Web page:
Iraqi Interpreters Wait for Promised U.S. Visas

Los Angeles Times, December 29, 2011

{snip}

When he served as an interpreter for the U.S. military, Tariq lived on a secure base, safe from fellow Iraqis determined to kill him because of his service to America. But when the unit he served pulled out of Iraq on Oct. 13, he was dismissed and escorted off the base.

The U.S. government promised Tariq and thousands of other former interpreters that they would be first in line for special visas to the United States. But with the pace of visa approvals having slowed to a crawl, that promise rings hollow to Tariq, who stays locked in his parents’ home, working the phone and the Internet to track his application.

{snip}

The visa process, always slow and cumbersome, has bogged down further since two Iraqi refugees were arrested in Kentucky in May on federal terrorism charges that included providing material support in the United States for al-Qaida.

{snip}

The Refugee Crisis in Iraq Act, passed in 2008, provided fast-track status for Iraqis who had worked for the U.S. government or military.

The law authorized 5,000 special visas per year–20,000 through 2011. But through October, just 3,415 had been issued to Iraqis, according to the Iraqi Refugee Assistance Project.

The State Department says 7,362 Iraqis who worked for the United States have received special visas over that period, but that total includes family members.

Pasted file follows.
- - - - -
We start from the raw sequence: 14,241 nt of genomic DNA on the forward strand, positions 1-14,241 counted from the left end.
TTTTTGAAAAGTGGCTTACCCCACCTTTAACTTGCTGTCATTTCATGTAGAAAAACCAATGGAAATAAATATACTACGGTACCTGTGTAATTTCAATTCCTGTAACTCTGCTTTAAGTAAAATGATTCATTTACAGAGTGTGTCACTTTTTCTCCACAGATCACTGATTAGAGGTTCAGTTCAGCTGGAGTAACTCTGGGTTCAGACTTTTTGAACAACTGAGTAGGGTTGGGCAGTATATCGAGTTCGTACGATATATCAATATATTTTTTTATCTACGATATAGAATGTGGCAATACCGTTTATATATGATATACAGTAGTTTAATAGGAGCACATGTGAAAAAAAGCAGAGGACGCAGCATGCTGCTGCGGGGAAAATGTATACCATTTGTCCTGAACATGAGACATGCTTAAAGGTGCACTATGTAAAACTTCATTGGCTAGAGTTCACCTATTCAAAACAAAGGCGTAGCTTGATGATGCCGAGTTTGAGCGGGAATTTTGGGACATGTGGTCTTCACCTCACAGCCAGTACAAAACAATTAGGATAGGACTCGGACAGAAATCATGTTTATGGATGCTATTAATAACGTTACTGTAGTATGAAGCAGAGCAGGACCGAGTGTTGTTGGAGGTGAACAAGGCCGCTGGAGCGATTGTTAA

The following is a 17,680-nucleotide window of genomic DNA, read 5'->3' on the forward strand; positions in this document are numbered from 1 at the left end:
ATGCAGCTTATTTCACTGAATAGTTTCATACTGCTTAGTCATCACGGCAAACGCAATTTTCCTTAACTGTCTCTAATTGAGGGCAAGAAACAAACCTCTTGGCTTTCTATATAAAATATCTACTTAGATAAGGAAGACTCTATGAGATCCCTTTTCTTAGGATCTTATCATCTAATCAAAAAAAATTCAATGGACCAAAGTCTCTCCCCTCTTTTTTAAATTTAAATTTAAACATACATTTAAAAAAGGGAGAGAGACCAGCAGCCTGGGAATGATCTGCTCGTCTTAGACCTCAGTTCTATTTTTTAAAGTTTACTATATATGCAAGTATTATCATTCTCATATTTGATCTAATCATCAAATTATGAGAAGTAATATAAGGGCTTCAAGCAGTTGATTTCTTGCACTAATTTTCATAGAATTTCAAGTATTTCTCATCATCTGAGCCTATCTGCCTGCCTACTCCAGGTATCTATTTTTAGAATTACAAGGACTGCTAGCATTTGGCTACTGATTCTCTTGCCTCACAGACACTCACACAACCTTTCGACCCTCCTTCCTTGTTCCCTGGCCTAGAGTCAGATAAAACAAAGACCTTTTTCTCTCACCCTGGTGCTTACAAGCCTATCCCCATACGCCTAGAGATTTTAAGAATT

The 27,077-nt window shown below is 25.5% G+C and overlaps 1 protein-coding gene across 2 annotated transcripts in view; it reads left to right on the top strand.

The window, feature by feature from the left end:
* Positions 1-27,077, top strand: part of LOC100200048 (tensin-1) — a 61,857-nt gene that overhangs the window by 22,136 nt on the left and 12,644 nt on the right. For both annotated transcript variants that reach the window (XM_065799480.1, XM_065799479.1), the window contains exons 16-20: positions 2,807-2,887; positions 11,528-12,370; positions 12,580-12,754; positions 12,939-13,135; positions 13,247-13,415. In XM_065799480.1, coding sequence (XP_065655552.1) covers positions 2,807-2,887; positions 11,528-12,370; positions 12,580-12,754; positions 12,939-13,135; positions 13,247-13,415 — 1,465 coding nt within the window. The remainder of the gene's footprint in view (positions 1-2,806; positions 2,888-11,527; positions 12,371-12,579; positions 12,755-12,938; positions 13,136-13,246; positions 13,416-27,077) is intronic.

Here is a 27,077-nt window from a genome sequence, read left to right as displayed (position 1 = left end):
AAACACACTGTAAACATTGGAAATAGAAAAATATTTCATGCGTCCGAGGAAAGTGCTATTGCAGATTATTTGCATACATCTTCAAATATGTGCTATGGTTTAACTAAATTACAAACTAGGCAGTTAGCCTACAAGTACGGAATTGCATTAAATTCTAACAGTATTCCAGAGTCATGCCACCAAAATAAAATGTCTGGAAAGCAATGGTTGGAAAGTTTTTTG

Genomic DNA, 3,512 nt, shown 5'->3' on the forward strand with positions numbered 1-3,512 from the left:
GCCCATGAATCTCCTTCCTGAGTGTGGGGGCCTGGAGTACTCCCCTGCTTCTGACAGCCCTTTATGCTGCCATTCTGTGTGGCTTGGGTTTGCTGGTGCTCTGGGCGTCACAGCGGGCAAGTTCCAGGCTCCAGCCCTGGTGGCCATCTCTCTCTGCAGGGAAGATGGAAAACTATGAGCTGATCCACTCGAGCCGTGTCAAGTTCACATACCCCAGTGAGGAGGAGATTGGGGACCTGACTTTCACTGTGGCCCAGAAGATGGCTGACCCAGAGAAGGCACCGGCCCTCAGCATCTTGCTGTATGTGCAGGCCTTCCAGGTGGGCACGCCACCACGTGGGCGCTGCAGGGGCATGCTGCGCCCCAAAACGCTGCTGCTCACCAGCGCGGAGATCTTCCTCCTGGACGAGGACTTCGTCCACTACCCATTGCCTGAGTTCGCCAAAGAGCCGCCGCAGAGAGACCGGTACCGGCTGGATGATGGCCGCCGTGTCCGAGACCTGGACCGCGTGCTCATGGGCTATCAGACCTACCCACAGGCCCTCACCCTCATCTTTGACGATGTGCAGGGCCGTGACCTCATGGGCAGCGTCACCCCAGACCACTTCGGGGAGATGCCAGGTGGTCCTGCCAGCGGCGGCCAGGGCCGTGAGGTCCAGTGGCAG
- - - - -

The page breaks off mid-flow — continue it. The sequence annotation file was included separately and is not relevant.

Through July, 62,500 Iraqis had applied through the special visa program, though many have given up and dropped out.

{snip}

In the meantime, thousands of former interpreters have been cast adrift, threatened by insurgents as they wait for the federal bureaucracy to act.

{snip}

Topics:

Share This

We welcome comments that add information or perspective, and we encourage polite debate. If you log in with a social media account, your comment should appear immediately. If you prefer to remain anonymous, you may comment as a guest, using a name and an e-mail address of convenience. Your comment will be moderated.
  • Anonymous

    Well America, this is what happens when you invade the world. Note how America’s disastrous intervention in Vietnam led to the establishment of Vietnamese in America.

  • Sonya

    Well, it is not fair, but hardly surprising. They were stupid to have trusted the Americans. I am sure quite a few other Iraqis do see them as traitors and for good reason.

    During Gulf War one the US dropped leaflets to encourage the Shi’ites to rise up and overthrow Saddam. Then the US walked away and left the Shi’ites at the mercy of Saddam, they say some were killed in baths of acid.

  • Anonymous